Fox, H. S. A., et al., The Cornish lands of the Arundells of Lanherne, fourteenth to sixteenth centuries (2000)

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Fox and Padel 2000 akh

Fox, H. S. A., and O. J. Padel, The Cornish lands of the Arundells of Lanherne, fourteenth to sixteenth centuries, Devon and Cornwall Record Society, New Series 41, Exeter: Devon and Cornwall Record Society, 2000.

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Citation details
The Cornish lands of the Arundells of Lanherne, fourteenth to sixteenth centuries
Devon and Cornwall Record Society
Devon and Cornwall Record Society, New Series 41
Abstract (cited)

The Arundell family of Lanherne, near Newquay, was one of the richest and most important in Cornwall in the late Middle Ages, having extensive property in most parts of the county as well as elsewhere (notably Devon and Dorset). Cornwall Record Office has recently acquired the family archive, and this provides the opportunity for publishing some of its rich contents.

As a first offering, this volume contains rentals and surveys of the Arundell lands in Cornwall from the fourteenth to the sixteenth centuries. These documents list the lands and tenants of each property belonging to the family, often in considerable detail. The earliest survey is dated 1343, just before the Black Death, and covers some of the Arundell lands in the area of St Columb Major, Newquay and Padstow. The earliest full survey is for 1451-63 and includes those properties and others in the areas of the Lizard, Penwith, St Austell, Bodmin and the Clay Country. Even then the family lands were still growing, and in the sixteenth century are added further properties in South Cornwall (including one near Looe) and elsewhere; these appear in the later documents published here. These rentals and surveys provide much information about Cornish history in general and in particular for local and family historians in Cornwall, for those interested in social and agricultural history, manorial history, place-names and personal names. There is an introduction covering some of the topics illustrated by the surveys, and helping to make the material accessible to non-specialists.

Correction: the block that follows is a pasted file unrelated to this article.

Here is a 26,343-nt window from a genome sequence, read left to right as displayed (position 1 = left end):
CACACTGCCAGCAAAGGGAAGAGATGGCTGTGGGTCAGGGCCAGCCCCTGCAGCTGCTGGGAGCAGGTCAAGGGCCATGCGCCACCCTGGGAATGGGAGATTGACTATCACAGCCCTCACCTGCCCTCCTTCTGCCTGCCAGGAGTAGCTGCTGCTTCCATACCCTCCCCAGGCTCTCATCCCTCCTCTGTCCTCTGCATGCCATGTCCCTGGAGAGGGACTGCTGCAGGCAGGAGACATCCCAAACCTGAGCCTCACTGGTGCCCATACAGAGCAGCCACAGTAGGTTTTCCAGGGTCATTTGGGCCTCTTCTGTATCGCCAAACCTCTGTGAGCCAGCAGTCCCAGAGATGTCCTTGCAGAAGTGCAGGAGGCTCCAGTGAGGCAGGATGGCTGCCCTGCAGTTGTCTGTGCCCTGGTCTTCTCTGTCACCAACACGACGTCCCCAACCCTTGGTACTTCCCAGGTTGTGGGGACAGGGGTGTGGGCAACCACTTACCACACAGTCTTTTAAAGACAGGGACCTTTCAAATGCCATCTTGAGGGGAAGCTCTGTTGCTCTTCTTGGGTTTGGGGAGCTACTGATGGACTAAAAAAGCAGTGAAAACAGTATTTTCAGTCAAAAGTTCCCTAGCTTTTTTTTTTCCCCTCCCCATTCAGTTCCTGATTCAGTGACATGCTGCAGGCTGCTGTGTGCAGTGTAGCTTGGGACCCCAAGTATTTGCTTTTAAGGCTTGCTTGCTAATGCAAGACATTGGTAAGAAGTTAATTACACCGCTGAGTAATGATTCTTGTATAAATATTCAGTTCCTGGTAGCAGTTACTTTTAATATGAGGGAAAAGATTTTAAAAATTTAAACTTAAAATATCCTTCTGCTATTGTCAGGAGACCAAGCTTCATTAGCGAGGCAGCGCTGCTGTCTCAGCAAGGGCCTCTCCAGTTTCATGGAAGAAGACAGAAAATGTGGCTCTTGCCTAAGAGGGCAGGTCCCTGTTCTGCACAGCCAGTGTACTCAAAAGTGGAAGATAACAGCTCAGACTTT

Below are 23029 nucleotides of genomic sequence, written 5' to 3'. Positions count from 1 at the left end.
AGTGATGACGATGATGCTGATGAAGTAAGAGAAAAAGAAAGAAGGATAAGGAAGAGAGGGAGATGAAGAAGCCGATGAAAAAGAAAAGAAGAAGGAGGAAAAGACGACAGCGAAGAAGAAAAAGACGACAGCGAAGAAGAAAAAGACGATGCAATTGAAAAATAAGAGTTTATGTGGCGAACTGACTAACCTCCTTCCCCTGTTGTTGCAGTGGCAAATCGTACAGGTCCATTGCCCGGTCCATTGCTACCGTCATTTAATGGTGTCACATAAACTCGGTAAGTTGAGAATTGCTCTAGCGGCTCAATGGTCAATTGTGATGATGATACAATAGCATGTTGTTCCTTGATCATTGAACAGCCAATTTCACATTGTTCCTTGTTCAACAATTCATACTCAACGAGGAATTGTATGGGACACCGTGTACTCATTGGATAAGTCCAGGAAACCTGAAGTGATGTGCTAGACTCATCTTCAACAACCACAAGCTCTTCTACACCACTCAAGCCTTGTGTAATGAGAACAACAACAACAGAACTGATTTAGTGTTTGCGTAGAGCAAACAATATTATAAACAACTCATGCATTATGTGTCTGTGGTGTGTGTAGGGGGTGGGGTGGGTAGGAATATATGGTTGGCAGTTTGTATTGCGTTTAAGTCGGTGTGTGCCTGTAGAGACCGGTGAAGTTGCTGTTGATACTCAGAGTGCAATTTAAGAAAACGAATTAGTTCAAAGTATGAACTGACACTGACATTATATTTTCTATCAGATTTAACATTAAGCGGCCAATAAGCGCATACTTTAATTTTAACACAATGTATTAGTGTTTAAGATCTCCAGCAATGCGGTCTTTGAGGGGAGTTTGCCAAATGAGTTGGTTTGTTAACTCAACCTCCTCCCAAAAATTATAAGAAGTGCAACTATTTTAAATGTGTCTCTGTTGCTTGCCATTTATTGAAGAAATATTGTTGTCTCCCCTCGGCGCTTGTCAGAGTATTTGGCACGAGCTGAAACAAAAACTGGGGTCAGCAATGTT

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Dennis Groenewegen